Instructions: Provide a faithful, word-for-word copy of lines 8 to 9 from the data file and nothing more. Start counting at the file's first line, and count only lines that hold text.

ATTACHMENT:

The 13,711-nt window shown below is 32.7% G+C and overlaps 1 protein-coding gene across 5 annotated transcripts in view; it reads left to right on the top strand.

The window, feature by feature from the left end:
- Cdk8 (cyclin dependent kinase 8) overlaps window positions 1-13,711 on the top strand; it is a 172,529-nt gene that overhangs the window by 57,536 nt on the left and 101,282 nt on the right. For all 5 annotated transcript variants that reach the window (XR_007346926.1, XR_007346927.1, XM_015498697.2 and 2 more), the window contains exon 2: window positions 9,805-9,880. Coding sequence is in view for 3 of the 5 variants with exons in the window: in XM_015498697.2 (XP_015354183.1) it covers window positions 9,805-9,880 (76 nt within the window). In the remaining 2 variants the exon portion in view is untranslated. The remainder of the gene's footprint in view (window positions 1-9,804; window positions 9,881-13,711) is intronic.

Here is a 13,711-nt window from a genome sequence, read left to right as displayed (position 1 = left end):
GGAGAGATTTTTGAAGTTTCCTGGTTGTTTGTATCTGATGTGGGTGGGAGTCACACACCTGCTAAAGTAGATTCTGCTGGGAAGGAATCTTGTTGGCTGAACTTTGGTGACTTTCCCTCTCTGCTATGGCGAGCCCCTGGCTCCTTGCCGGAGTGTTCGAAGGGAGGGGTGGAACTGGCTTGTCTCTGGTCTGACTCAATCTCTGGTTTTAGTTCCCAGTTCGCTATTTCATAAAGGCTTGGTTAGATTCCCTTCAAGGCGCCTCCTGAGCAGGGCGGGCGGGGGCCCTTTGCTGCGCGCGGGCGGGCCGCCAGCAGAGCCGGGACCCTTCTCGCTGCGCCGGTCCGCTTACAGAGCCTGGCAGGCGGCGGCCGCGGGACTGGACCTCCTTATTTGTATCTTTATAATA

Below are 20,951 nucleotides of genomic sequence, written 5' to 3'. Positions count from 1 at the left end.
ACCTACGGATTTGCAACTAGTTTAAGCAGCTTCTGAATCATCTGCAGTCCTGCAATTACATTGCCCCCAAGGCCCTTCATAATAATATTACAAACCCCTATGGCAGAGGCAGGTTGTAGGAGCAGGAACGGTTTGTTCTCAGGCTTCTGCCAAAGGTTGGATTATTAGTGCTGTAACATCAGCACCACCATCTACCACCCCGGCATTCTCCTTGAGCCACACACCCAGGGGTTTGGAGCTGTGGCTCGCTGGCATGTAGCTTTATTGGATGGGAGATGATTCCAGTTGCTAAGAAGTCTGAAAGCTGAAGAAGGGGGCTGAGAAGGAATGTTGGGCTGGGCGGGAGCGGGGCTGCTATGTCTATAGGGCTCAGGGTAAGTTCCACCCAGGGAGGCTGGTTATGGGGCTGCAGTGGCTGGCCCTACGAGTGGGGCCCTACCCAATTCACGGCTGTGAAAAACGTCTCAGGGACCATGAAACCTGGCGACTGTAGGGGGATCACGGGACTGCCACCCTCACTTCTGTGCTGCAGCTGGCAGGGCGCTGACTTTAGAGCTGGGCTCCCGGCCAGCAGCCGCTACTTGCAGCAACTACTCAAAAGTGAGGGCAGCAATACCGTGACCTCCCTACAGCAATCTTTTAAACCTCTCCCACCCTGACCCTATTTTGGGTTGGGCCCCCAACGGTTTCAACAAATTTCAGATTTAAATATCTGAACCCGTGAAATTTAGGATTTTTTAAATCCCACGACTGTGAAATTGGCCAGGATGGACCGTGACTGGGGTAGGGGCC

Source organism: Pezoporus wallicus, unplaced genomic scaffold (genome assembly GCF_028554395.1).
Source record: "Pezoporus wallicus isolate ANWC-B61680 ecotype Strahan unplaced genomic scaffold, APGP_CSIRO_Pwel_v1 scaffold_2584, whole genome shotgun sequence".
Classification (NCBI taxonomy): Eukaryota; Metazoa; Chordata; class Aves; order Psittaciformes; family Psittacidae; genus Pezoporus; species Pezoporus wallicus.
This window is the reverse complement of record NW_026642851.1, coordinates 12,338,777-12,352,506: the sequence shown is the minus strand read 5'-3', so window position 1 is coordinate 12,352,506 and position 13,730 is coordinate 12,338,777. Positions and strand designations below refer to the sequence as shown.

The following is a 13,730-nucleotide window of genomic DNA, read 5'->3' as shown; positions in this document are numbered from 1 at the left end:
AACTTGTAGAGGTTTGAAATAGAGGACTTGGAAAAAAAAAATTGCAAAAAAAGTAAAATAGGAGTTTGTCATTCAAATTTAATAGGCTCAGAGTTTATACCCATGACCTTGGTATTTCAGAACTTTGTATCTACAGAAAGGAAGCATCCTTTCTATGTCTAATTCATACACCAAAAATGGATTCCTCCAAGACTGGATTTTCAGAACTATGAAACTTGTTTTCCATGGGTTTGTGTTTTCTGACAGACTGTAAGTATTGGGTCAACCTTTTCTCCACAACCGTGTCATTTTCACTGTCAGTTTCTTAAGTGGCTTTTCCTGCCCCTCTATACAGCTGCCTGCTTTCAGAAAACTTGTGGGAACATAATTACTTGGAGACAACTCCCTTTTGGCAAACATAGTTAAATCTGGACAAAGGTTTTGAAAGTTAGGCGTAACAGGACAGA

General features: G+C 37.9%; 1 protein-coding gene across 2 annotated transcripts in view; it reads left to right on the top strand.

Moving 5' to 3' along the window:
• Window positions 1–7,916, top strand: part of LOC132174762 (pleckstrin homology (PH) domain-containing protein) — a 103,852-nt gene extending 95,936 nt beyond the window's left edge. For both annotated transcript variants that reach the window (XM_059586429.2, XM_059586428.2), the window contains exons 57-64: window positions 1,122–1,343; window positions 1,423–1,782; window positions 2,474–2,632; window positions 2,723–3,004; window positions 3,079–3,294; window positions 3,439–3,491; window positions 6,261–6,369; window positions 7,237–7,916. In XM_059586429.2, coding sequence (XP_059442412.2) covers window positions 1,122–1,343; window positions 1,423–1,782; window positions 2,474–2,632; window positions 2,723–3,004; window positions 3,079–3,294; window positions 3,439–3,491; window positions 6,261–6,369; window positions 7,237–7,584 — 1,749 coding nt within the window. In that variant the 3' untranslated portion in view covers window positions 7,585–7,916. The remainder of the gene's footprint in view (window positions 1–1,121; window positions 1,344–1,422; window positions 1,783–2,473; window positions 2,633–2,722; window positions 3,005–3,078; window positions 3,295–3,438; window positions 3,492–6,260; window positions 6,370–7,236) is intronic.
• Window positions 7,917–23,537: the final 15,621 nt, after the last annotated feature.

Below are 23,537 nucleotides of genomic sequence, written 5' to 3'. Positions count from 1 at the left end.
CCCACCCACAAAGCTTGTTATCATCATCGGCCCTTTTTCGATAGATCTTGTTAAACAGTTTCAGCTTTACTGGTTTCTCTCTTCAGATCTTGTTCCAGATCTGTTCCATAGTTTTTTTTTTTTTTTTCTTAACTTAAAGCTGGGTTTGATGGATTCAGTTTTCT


Source organism: Pezoporus wallicus, unplaced genomic scaffold (genome assembly GCF_028554395.1).
Source record: "Pezoporus wallicus isolate ANWC-B61680 ecotype Strahan unplaced genomic scaffold, APGP_CSIRO_Pwel_v1 scaffold_2584, whole genome shotgun sequence".